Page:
Yarn slippage is the actual slipping or shifting of one set of yarns over the yarns in the opposite direction.
Sometimes, this shifting will show up as almost straight lines; in other cases, it may be very wavy. If the item is an extremely tight fit, excessive stress and strain occurs during wear. It is not always possible to adequately predict what will happen during normal use and care on any fabric, even sheer or loosely woven fabrics.
Sometimes placing the fabric between the thumb and finger and lightly drawing them across the fabric can simulate the fabric damage. If the yarns tend to slip and shift with this simple test, it may be an indication that severe yarn slippage will occur during later use or a care process. However, sizings applied to the fabric during manufacturing may help anchor the yarns somewhat.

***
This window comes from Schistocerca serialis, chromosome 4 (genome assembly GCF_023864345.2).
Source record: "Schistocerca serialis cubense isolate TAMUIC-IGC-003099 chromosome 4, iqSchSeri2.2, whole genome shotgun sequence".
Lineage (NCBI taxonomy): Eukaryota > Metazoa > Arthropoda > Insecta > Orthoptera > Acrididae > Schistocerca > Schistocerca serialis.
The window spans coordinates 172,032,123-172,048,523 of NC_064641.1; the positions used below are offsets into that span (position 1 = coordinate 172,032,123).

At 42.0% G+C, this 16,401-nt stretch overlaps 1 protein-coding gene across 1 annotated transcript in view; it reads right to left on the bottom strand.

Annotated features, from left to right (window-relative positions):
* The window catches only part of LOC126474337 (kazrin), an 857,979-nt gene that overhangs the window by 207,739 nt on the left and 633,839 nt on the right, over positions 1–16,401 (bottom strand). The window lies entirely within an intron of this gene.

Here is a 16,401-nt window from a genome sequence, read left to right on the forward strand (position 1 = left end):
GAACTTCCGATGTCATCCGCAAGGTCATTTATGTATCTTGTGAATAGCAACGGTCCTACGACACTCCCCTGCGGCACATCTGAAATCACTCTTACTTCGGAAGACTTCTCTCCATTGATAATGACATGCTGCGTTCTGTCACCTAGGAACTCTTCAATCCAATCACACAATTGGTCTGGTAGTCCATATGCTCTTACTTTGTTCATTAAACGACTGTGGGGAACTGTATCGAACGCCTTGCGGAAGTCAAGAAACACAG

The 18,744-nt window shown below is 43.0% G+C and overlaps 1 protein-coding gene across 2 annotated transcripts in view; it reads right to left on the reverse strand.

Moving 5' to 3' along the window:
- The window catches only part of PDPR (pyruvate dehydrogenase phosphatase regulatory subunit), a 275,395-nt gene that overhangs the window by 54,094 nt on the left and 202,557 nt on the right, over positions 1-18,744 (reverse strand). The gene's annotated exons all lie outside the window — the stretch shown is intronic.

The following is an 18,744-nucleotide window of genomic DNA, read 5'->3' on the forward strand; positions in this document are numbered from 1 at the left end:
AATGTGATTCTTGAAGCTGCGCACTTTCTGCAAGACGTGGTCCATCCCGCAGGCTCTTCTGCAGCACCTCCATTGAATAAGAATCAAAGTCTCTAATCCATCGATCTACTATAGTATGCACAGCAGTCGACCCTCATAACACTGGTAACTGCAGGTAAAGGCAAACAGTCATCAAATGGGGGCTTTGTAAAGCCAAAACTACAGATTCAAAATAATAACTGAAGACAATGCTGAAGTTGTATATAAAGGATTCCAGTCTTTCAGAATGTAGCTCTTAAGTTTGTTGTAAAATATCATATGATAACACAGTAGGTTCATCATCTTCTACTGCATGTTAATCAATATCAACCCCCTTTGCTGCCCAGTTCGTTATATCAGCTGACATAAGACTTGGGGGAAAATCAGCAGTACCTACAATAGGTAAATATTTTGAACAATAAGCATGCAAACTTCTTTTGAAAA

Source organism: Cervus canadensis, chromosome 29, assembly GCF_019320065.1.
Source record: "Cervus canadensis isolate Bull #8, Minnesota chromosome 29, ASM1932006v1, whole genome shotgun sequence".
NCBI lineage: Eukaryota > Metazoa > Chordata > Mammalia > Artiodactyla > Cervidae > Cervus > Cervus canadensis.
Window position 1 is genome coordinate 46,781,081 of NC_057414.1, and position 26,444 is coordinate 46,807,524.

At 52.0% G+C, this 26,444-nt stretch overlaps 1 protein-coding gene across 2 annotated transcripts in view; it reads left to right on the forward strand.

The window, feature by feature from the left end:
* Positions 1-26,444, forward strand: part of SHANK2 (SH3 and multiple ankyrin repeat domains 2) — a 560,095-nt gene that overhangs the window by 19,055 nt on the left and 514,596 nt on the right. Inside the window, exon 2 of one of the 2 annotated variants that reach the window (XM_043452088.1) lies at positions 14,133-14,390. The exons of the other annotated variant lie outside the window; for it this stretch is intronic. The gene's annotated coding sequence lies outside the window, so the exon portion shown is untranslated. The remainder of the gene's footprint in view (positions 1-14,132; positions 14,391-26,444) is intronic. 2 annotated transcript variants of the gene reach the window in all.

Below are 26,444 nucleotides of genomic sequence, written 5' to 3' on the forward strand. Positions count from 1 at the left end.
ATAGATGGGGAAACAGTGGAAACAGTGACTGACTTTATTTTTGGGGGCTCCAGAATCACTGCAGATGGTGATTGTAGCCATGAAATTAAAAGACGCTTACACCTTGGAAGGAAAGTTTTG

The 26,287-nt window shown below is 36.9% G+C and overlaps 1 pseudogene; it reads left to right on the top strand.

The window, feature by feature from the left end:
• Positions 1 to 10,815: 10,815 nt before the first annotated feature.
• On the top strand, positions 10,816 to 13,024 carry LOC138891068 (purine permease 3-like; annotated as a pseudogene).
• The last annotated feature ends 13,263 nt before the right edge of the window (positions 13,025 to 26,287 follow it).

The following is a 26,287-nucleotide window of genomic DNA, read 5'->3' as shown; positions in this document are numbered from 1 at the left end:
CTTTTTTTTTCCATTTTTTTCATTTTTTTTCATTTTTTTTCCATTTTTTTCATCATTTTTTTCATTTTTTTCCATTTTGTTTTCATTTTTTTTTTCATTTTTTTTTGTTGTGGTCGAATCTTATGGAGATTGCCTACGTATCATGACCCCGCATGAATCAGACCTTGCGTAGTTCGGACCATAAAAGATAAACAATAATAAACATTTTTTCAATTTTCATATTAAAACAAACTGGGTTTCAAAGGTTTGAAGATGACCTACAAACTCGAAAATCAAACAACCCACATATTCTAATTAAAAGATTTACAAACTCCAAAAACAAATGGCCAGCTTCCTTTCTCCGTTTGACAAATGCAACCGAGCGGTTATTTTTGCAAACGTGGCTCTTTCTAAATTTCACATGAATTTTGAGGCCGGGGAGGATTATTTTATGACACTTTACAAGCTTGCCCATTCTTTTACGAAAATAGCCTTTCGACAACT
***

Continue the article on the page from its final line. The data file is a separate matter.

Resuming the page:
Once the sizings are altered or removed during wear or cleaning, yarn slippage and distortion can readily develop. In some cases, yarn slippage will be mistaken for dye bleeding, especially on printed fabrics or fabrics with multicolored yarns.
Counter personnel should closely examine sheer fabrics when the customer drops the garment off for cleaning.
Check the underarm, elbow, seat, or other area of stress for possible shifting of the yarns. Check the rear seam of a skirt or dress, especially if it is a straight skirt or one that is likely to fit the customer rather snugly.
For more information DLI Silver, Gold and Premier members may see these and many more bulletins on DLI's Encyclopedia of Drycleaning Online. Upgrade or join today for access:
- Fabrics & Fashions No. 504: Yarn Slippage
- Fabrics & Fashions No. 509: Gold & Silver Metallics
- TABS No. 335: Metallic Yarn Distortion
- TABS: No. 442: Seam & Yarn Slippage